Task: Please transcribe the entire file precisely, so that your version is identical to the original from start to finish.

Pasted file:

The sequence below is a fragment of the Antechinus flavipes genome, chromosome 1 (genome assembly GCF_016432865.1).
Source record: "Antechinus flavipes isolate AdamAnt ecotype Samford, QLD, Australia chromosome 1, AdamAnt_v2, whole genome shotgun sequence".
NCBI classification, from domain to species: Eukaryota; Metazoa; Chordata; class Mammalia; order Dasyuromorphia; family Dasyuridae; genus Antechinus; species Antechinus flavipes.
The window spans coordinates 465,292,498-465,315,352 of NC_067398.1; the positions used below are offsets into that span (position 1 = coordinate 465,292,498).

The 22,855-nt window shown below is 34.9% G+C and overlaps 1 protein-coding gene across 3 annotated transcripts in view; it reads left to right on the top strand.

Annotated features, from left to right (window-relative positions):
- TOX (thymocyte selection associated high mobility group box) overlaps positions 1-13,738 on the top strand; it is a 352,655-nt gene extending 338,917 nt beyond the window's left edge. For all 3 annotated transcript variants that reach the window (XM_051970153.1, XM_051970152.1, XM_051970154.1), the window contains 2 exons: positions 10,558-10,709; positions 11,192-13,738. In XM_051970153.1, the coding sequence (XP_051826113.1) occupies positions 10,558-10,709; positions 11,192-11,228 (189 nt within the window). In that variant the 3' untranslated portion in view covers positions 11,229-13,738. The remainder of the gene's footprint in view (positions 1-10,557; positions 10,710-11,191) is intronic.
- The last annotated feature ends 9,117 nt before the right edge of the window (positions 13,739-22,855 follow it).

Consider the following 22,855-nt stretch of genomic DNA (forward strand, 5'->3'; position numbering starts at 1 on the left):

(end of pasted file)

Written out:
The sequence below is a fragment of the Antechinus flavipes genome, chromosome 1 (genome assembly GCF_016432865.1).
Source record: "Antechinus flavipes isolate AdamAnt ecotype Samford, QLD, Australia chromosome 1, AdamAnt_v2, whole genome shotgun sequence".
NCBI classification, from domain to species: Eukaryota; Metazoa; Chordata; class Mammalia; order Dasyuromorphia; family Dasyuridae; genus Antechinus; species Antechinus flavipes.
The window spans coordinates 465,292,498-465,315,352 of NC_067398.1; the positions used below are offsets into that span (position 1 = coordinate 465,292,498).

The 22,855-nt window shown below is 34.9% G+C and overlaps 1 protein-coding gene across 3 annotated transcripts in view; it reads left to right on the top strand.

Annotated features, from left to right (window-relative positions):
- TOX (thymocyte selection associated high mobility group box) overlaps positions 1-13,738 on the top strand; it is a 352,655-nt gene extending 338,917 nt beyond the window's left edge. For all 3 annotated transcript variants that reach the window (XM_051970153.1, XM_051970152.1, XM_051970154.1), the window contains 2 exons: positions 10,558-10,709; positions 11,192-13,738. In XM_051970153.1, the coding sequence (XP_051826113.1) occupies positions 10,558-10,709; positions 11,192-11,228 (189 nt within the window). In that variant the 3' untranslated portion in view covers positions 11,229-13,738. The remainder of the gene's footprint in view (positions 1-10,557; positions 10,710-11,191) is intronic.
- The last annotated feature ends 9,117 nt before the right edge of the window (positions 13,739-22,855 follow it).

Consider the following 22,855-nt stretch of genomic DNA (forward strand, 5'->3'; position numbering starts at 1 on the left):